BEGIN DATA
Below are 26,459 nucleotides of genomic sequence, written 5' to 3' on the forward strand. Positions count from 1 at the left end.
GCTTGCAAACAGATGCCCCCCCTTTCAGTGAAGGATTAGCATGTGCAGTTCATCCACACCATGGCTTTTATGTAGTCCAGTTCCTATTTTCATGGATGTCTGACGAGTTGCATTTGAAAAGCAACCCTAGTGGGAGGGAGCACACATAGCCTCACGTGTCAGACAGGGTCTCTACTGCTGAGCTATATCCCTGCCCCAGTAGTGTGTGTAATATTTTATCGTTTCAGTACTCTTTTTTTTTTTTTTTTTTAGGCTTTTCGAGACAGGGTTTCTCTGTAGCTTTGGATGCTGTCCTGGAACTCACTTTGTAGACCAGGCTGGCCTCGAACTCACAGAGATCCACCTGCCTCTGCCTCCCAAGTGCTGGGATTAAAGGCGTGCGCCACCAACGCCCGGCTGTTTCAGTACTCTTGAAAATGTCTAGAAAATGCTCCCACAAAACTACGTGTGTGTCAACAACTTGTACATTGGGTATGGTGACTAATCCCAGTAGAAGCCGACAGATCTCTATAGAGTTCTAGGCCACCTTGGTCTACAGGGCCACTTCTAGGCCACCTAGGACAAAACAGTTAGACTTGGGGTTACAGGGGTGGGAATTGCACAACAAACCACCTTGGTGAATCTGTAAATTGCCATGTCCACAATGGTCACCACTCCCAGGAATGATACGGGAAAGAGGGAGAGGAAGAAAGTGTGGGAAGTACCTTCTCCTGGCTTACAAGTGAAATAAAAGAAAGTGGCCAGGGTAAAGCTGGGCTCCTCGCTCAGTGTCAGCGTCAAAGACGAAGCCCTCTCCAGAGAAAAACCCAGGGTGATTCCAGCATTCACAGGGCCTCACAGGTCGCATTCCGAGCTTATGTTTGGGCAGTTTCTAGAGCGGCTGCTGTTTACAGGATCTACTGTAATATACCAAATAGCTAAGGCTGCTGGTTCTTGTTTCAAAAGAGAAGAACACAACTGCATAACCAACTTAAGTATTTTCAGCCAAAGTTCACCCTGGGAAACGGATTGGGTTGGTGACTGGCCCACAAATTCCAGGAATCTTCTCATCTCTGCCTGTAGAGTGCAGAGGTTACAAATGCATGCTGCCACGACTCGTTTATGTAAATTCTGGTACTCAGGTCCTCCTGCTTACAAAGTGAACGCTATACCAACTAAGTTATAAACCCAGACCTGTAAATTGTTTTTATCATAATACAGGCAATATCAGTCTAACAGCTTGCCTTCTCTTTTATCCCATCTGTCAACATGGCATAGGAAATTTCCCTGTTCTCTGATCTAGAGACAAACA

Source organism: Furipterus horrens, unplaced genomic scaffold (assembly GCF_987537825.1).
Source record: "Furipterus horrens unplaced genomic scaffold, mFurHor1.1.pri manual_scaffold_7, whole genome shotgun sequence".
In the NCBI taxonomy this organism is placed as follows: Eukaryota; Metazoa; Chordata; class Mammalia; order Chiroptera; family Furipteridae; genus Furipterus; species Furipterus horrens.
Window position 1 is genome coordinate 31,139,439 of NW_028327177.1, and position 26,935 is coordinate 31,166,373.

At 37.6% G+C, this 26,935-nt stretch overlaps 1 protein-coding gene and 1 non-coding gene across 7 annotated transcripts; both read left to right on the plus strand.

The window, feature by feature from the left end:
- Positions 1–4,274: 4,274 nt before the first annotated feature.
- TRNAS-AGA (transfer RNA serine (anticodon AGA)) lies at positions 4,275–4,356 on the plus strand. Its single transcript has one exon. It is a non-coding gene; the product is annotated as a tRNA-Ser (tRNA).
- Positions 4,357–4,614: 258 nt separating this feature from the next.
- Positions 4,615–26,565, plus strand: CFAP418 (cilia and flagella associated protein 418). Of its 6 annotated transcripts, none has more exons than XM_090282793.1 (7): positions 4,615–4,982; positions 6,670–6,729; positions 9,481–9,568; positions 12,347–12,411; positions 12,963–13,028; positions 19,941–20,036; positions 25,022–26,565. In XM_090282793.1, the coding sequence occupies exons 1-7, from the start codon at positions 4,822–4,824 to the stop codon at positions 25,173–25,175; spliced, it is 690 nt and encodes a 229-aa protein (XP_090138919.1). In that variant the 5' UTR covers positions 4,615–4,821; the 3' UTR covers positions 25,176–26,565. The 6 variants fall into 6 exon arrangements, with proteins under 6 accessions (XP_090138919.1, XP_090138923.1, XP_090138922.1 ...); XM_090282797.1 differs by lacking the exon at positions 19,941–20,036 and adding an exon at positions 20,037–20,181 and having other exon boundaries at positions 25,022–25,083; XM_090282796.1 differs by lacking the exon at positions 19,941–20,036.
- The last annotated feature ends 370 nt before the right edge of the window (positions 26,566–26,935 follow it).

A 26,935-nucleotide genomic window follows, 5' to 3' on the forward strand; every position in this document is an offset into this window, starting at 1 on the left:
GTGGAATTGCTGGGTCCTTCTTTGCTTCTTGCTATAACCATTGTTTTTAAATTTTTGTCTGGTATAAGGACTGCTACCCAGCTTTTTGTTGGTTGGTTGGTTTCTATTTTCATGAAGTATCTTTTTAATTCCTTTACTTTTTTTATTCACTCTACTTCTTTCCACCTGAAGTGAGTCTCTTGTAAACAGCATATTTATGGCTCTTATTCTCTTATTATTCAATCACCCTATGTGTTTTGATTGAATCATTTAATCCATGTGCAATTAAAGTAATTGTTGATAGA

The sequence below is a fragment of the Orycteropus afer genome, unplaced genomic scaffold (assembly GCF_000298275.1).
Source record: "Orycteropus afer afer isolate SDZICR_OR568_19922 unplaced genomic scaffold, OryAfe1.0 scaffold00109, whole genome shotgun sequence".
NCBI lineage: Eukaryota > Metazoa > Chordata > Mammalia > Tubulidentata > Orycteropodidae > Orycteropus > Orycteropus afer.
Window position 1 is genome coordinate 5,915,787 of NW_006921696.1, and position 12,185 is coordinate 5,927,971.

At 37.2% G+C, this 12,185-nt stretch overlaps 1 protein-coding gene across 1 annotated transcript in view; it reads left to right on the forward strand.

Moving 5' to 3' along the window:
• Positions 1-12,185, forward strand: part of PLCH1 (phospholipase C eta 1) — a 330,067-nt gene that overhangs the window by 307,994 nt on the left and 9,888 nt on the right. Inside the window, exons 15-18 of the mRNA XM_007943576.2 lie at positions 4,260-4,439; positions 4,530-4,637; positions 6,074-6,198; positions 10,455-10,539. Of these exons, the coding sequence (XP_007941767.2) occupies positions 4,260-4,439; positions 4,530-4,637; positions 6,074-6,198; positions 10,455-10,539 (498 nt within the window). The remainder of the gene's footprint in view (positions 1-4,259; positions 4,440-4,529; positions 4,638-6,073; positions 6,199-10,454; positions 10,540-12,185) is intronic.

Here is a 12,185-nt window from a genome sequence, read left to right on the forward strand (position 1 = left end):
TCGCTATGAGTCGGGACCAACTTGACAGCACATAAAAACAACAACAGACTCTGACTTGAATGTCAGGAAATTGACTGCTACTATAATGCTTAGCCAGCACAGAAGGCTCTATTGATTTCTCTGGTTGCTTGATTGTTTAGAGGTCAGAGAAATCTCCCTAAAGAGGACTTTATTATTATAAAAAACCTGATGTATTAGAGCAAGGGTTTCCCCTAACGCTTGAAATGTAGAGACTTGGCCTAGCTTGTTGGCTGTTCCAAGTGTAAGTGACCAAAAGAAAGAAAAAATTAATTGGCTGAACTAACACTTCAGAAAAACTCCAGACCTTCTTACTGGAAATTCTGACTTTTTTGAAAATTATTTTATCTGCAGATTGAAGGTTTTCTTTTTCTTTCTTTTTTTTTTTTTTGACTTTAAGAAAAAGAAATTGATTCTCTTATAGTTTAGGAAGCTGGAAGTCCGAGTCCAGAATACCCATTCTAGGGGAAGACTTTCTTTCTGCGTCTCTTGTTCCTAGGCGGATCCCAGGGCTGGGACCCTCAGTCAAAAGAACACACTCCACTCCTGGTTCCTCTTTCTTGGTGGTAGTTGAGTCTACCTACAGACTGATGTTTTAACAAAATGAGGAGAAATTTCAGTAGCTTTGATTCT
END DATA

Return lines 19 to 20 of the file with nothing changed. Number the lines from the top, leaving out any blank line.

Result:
Window position 1 is genome coordinate 5,915,787 of NW_006921696.1, and position 12,185 is coordinate 5,927,971.

At 37.2% G+C, this 12,185-nt stretch overlaps 1 protein-coding gene across 1 annotated transcript in view; it reads left to right on the forward strand.